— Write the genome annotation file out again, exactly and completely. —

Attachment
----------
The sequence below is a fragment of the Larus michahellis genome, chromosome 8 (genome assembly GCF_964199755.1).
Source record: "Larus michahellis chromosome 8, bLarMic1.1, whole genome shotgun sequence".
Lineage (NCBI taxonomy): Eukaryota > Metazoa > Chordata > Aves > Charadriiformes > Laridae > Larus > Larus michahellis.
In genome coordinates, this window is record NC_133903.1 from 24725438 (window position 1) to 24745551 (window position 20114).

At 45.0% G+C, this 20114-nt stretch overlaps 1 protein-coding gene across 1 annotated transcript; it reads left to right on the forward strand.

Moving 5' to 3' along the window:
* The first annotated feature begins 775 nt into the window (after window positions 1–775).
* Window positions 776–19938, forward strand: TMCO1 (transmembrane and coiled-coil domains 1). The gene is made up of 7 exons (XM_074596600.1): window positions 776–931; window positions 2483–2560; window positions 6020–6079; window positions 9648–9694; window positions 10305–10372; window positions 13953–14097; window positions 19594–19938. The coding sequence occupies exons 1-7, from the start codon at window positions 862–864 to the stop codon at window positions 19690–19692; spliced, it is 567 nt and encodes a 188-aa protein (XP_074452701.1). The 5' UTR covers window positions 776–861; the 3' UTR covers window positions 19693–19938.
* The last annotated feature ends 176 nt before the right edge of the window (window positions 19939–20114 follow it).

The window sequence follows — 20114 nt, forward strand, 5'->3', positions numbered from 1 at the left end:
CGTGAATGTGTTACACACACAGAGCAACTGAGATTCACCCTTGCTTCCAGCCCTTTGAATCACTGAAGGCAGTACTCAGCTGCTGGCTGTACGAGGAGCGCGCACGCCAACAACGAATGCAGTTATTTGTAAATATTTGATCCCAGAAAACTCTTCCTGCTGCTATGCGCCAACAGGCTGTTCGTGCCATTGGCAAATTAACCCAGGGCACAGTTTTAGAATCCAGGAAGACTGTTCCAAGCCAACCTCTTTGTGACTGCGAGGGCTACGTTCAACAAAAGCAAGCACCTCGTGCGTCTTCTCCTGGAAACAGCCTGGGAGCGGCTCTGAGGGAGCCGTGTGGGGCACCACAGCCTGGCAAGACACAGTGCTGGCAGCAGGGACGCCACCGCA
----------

The sequence below is a fragment of the Larus michahellis genome, chromosome 8 (genome assembly GCF_964199755.1).
Source record: "Larus michahellis chromosome 8, bLarMic1.1, whole genome shotgun sequence".
Lineage (NCBI taxonomy): Eukaryota > Metazoa > Chordata > Aves > Charadriiformes > Laridae > Larus > Larus michahellis.
In genome coordinates, this window is record NC_133903.1 from 24725438 (window position 1) to 24745551 (window position 20114).

At 45.0% G+C, this 20114-nt stretch overlaps 1 protein-coding gene across 1 annotated transcript; it reads left to right on the forward strand.

Moving 5' to 3' along the window:
* The first annotated feature begins 775 nt into the window (after window positions 1–775).
* Window positions 776–19938, forward strand: TMCO1 (transmembrane and coiled-coil domains 1). The gene is made up of 7 exons (XM_074596600.1): window positions 776–931; window positions 2483–2560; window positions 6020–6079; window positions 9648–9694; window positions 10305–10372; window positions 13953–14097; window positions 19594–19938. The coding sequence occupies exons 1-7, from the start codon at window positions 862–864 to the stop codon at window positions 19690–19692; spliced, it is 567 nt and encodes a 188-aa protein (XP_074452701.1). The 5' UTR covers window positions 776–861; the 3' UTR covers window positions 19693–19938.
* The last annotated feature ends 176 nt before the right edge of the window (window positions 19939–20114 follow it).

The window sequence follows — 20114 nt, forward strand, 5'->3', positions numbered from 1 at the left end:
CGTGAATGTGTTACACACACAGAGCAACTGAGATTCACCCTTGCTTCCAGCCCTTTGAATCACTGAAGGCAGTACTCAGCTGCTGGCTGTACGAGGAGCGCGCACGCCAACAACGAATGCAGTTATTTGTAAATATTTGATCCCAGAAAACTCTTCCTGCTGCTATGCGCCAACAGGCTGTTCGTGCCATTGGCAAATTAACCCAGGGCACAGTTTTAGAATCCAGGAAGACTGTTCCAAGCCAACCTCTTTGTGACTGCGAGGGCTACGTTCAACAAAAGCAAGCACCTCGTGCGTCTTCTCCTGGAAACAGCCTGGGAGCGGCTCTGAGGGAGCCGTGTGGGGCACCACAGCCTGGCAAGACACAGTGCTGGCAGCAGGGACGCCACCGCA